Not to slander the officials, but they — like the players on some nights — had a tough night, and that went both ways. The Hawks shot 30 free throws themselves, it’s not like they also didn’t get something from the whistle. Were they as blatant as what the Suns got, more specifically, those offensive fouls? You can debate that if you want but the reality it goes both ways.
In reality, you don’t lose an NBA game solely on calls you get/don’t get — there are always other factors. For example, if the Hawks had done a better job guarding the three-pointer (the Suns shot 15-of-39 from three) or had shot better from three themselves (8-of-31) then maybe they would’ve had a better chance in this game...
“(We) just didn’t have a great night defensively,” said Pierce postgame.
Either way, the turnovers obviously racked up with the offensive fouls — 22 on the night for the Hawks leading to 24 points for the Suns. That matters, that’s a big swing in Phoenix’s favor.
And then came the ejections, yes, plural.
DeAndre’ Bembry was ejected in the third quarter after he received back-to-back technicals after he, first, taunted Ricky Rubio after this block:
Bembry then got a little close to Kane Fitzgerald and said whatever he needed to say (whether it was for a previous play, I’m unsure) for Fitzgerald to assess a second technical:
DeAndre' Bembry just got tossed. Ref told him, 'You better step away from me.' Taunted after the block then got in the refs face and didn't back down— Chris Kirschner (@ChrisKirschner) November 15, 2019
I don’t think there can be any objections here on this one — Bembry probably earned this one, though, he wasn’t too impressed afterwards.
SOFT— Deandre Bembry (@fearthefro95) November 15, 2019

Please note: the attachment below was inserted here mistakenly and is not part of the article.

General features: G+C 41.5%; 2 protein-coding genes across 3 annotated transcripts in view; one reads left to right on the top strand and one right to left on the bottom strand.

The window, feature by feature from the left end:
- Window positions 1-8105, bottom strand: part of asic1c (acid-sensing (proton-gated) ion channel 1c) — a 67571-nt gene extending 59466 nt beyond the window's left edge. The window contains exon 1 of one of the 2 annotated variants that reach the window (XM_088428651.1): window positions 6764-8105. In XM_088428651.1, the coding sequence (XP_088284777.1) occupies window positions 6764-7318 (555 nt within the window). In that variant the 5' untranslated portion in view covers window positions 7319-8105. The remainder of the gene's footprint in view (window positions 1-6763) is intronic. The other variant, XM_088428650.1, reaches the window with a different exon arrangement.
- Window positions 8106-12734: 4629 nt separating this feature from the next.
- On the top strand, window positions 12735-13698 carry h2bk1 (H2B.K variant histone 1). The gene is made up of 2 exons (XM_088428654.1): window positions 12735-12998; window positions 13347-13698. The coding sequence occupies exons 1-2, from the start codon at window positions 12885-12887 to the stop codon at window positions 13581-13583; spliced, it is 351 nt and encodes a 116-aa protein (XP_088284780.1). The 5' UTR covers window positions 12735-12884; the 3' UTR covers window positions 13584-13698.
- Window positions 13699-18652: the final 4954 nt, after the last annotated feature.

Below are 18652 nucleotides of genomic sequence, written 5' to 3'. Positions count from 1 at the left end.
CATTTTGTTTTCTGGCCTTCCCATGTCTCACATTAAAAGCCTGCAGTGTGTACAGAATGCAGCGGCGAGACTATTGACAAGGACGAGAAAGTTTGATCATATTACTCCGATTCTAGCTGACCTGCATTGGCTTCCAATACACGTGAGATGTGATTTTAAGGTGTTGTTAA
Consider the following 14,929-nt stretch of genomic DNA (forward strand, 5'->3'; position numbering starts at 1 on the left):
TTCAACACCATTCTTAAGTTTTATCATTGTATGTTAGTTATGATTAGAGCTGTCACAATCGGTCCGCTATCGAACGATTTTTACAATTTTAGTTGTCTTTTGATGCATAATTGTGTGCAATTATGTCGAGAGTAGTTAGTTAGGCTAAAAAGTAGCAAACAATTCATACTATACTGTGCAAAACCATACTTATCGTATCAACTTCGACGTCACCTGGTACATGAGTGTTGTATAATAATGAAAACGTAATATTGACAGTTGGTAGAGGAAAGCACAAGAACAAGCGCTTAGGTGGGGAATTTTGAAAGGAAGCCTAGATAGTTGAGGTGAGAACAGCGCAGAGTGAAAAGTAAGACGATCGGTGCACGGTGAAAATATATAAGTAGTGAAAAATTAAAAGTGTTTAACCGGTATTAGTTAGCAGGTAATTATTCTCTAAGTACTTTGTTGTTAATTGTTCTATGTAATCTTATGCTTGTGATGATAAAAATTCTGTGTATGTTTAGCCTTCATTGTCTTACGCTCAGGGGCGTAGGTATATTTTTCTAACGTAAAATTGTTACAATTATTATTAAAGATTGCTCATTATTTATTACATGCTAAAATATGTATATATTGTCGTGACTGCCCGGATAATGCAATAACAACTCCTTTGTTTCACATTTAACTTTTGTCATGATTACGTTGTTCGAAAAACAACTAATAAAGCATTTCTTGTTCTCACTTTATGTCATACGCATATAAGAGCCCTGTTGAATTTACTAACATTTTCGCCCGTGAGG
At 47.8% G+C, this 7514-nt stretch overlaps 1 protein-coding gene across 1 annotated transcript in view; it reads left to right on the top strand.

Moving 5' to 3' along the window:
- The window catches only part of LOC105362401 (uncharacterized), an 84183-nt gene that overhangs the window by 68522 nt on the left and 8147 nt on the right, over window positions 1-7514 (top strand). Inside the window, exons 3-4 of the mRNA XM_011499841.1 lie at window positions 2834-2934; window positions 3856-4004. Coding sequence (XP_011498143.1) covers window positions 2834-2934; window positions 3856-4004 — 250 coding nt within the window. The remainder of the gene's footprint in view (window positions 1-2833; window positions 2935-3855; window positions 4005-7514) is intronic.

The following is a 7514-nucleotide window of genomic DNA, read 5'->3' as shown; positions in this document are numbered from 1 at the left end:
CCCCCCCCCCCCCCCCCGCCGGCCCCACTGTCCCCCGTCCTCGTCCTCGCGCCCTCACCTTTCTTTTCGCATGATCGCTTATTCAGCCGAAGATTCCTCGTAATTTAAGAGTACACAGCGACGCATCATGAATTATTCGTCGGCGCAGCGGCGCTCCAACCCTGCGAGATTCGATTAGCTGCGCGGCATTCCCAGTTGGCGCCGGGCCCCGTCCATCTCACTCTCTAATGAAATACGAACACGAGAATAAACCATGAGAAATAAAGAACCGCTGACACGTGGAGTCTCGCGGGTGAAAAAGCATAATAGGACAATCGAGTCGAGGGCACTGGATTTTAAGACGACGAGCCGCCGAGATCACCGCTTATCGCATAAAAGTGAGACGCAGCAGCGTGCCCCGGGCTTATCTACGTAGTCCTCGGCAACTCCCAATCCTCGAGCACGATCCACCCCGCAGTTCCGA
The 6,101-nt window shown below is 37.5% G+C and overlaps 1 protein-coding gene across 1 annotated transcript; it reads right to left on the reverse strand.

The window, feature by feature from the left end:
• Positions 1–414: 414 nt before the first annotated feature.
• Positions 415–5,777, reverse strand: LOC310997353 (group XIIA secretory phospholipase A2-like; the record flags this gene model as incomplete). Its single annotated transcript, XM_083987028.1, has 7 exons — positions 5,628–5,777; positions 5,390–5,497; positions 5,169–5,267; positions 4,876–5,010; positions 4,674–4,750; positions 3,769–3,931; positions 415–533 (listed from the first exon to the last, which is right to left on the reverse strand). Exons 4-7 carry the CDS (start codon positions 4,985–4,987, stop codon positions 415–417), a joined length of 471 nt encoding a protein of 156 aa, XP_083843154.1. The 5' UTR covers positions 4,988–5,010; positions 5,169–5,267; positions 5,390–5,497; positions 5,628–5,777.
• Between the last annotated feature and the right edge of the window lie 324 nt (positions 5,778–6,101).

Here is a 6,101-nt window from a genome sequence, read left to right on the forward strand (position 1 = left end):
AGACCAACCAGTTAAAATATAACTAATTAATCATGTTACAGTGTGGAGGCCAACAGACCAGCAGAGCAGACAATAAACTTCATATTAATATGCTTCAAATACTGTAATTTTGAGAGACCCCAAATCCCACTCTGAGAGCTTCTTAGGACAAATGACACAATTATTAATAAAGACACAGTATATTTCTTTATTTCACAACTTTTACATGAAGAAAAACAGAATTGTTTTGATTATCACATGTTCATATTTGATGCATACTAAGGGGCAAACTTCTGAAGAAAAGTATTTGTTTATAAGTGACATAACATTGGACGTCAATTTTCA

It’s the other ejection for Cam Reddish where things get a little murkier.
Reddish was assessed two flagrant-1 fouls en-route to his ejection in the fourth quarter, both (and try not to fall off of your seat when I say this) were assessed on offensive fouls.
The first one came in the second quarter, where Reddish makes contact with Frank Kaminsky on an attempt at the rim, here’s the money view:
The ‘NBA Official’ account tweeted out the flagrant criteria, which is always a good reminder of what is/isn’t a flagrant foul:
Potential Flagrant Foul Review criteria: pic.twitter.com/a2ohxsvHq9— NBA Official (@NBAOfficial) November 15, 2019
So, you go through the criteria... Was it severe? No. Was it a legitimate basketball play? Yes, Reddish was trying to score at the rim. However, the contact was deemed as ‘unnecessary’ and I just cannot see how that’s a flagrant foul — it’s a basketball play. Again, the Suns I think embellished the contact, Kaminsky was (just about) hit, sure, but it was not as bad as it was made out to be and it’s certainly not a flagrant foul, in my opinion.
Not only was that a tough call on its own but it was also Reddish’s third foul of the first half.
Moving on to the fourth quarter, Reddish picked up his second flagrant-1 foul on a drive on Aron Baynes:
This one, I understand a little more why a flagrant was assessed — contact is much more substantial on this one (as much as Baynes likes to embellish contact) and Reddish leads with the elbow more so on this play.
And it didn’t really matter in the sense that it was a flagrant because it was Reddish’s sixth foul anyways but just added insult to injury. It’s that first flagrant, that’s the tough one for the Hawks to swallow, especially on a night where they need all the bodies they can get without Huerter, Turner, Carter, Collins etc.
Postgame, Pierce did well to straddle the line when asked about the officiating but you could sense he wasn’t best pleased.